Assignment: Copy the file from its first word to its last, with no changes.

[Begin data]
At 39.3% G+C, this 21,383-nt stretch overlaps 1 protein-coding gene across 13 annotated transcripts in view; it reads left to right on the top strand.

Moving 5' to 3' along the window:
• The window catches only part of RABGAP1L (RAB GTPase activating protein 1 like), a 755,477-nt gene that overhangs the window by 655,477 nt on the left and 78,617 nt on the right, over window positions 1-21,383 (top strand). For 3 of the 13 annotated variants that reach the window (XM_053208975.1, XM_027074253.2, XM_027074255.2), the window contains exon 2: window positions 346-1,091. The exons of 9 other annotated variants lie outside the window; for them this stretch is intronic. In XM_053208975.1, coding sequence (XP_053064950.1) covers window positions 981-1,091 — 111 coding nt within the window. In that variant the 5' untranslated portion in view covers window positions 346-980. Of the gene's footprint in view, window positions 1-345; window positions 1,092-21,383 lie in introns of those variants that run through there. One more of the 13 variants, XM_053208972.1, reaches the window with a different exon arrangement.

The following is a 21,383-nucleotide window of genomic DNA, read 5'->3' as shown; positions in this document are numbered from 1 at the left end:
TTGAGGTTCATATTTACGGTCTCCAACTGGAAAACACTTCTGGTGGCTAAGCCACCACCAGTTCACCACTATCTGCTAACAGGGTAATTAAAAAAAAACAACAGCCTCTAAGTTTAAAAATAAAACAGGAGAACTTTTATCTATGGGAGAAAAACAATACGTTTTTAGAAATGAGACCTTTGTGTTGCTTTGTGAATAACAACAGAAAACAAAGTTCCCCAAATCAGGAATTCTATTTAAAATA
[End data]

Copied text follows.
At 39.3% G+C, this 21,383-nt stretch overlaps 1 protein-coding gene across 13 annotated transcripts in view; it reads left to right on the top strand.

Moving 5' to 3' along the window:
• The window catches only part of RABGAP1L (RAB GTPase activating protein 1 like), a 755,477-nt gene that overhangs the window by 655,477 nt on the left and 78,617 nt on the right, over window positions 1-21,383 (top strand). For 3 of the 13 annotated variants that reach the window (XM_053208975.1, XM_027074253.2, XM_027074255.2), the window contains exon 2: window positions 346-1,091. The exons of 9 other annotated variants lie outside the window; for them this stretch is intronic. In XM_053208975.1, coding sequence (XP_053064950.1) covers window positions 981-1,091 — 111 coding nt within the window. In that variant the 5' untranslated portion in view covers window positions 346-980. Of the gene's footprint in view, window positions 1-345; window positions 1,092-21,383 lie in introns of those variants that run through there. One more of the 13 variants, XM_053208972.1, reaches the window with a different exon arrangement.

The following is a 21,383-nucleotide window of genomic DNA, read 5'->3' as shown; positions in this document are numbered from 1 at the left end:
TTGAGGTTCATATTTACGGTCTCCAACTGGAAAACACTTCTGGTGGCTAAGCCACCACCAGTTCACCACTATCTGCTAACAGGGTAATTAAAAAAAAACAACAGCCTCTAAGTTTAAAAATAAAACAGGAGAACTTTTATCTATGGGAGAAAAACAATACGTTTTTAGAAATGAGACCTTTGTGTTGCTTTGTGAATAACAACAGAAAACAAAGTTCCCCAAATCAGGAATTCTATTTAAAATA